A reconsideration of worldwide airport bag restrictions
After implementing severe restrictions on liquids in response to a 2006 bomb plot, aviation industry bodies are considering whether the rules are still the best way to manage the security threat posed by carrying liquids on board.London -- The 2006 transatlantic bomb plot sparked draconian restrictions at airports in Europe and North America that are still affecting passengers from around the world.
However, aviation industry bodies are considering whether the rules are still the most effective way to manage the security threat posed by carrying liquids on board.
The limits on liquids that can be taken into the cabin in hand luggage stem directly from the reaction to the plot, foiled by British police in August 2006.
Current rules state that travellers can only carry 100-millilitre containers (three US fluid ounces) onto an aircraft and the bottles or tubs must fit inside a re-sealable, clear bag measuring 20 centimetres (7.5 inches) square.
The plot involved flights from London to cities in North America.
Once it was foiled, British airports immediately banned all liquids from being taken on board, while US and Canadian airport authorities followed suit, causing chaos and long queues at airports.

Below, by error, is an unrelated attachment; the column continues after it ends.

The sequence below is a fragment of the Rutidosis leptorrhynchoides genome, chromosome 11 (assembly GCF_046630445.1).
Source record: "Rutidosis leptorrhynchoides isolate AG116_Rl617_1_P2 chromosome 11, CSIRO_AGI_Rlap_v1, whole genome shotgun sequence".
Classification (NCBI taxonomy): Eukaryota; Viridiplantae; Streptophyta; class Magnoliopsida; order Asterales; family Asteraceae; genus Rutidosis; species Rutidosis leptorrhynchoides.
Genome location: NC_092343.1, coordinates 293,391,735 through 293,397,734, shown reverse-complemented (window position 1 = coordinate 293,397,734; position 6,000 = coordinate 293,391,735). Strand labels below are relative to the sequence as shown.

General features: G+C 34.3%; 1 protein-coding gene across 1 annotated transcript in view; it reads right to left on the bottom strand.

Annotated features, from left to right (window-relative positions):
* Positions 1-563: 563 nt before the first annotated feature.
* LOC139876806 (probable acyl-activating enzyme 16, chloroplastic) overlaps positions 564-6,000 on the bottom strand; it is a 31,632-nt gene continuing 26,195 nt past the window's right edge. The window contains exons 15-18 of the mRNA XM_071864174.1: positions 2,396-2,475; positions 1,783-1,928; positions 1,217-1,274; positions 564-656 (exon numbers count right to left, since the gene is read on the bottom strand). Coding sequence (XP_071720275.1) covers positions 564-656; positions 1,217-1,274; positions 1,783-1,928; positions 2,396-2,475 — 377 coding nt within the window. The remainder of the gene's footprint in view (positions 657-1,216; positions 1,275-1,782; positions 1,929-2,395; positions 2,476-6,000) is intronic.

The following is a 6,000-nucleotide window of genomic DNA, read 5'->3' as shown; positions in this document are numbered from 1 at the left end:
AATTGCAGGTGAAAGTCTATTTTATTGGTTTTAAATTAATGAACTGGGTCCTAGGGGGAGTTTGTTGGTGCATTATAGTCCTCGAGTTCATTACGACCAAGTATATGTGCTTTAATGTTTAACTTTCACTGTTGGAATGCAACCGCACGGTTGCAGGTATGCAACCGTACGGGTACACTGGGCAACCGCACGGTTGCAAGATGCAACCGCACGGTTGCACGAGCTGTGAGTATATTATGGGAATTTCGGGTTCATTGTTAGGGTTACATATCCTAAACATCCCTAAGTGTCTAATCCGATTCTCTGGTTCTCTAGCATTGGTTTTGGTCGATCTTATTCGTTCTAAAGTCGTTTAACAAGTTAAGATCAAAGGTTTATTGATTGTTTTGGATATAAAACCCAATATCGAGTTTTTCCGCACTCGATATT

Extra staff were deployed to help speed passengers through the new system, with the entire clampdown deemed to have cost hundreds of millions of dollars worldwide to impose.
North American airports soon allowed very small toiletries to be taken on board, while Britain relaxed its measures and joined in with the cross-European Union measures which remain in place today.
Those EU restrictions were imposed in November 2006, leaving unprepared passengers infuriated at having their liquid belongings confiscated and binned.
Creams, hair gels, pressurised containers and mascara, for example, must now be taken on board in a transparent re-sealable plastic bag, though larger quantities of liquids can be carried in checked-in luggage.
Medicine and baby foods are exempt, as are drinks and perfumes bought at airside shops before boarding.
The EU rules apply at any airport within the 27-member bloc, plus Albania, Iceland, Kosovo, Norway, Russia, Serbia, Switzerland and Ukraine, irrespective of the destination.
British Airways said it now wanted to see the same rules to be applied worldwide.
"We always support rigorous security screening on the ground," a spokeswoman said. "It is important that security procedures are harmonised internationally to avoid confusion and make compliance easier. It would be unhelpful to maintain a liquid ban at some airports and not at others."
A spokeswoman for Virgin Atlantic said the British carrier thought the restrictions on hand luggage and liquids should be kept under constant review.
"With better technology coming on stream, it is appropriate to review the restrictions to ensure passengers are able to make as easy a journey as possible through airport security checks," she said.
Meanwhile the British Air Transport Association industry body said it wanted air travel to be made "easier" for passengers who still feel "hard done by."
Said a spokesman: "We are keen to see more flexibility on the carriage of liquids but that will depend on the security regime being able to deal with that.”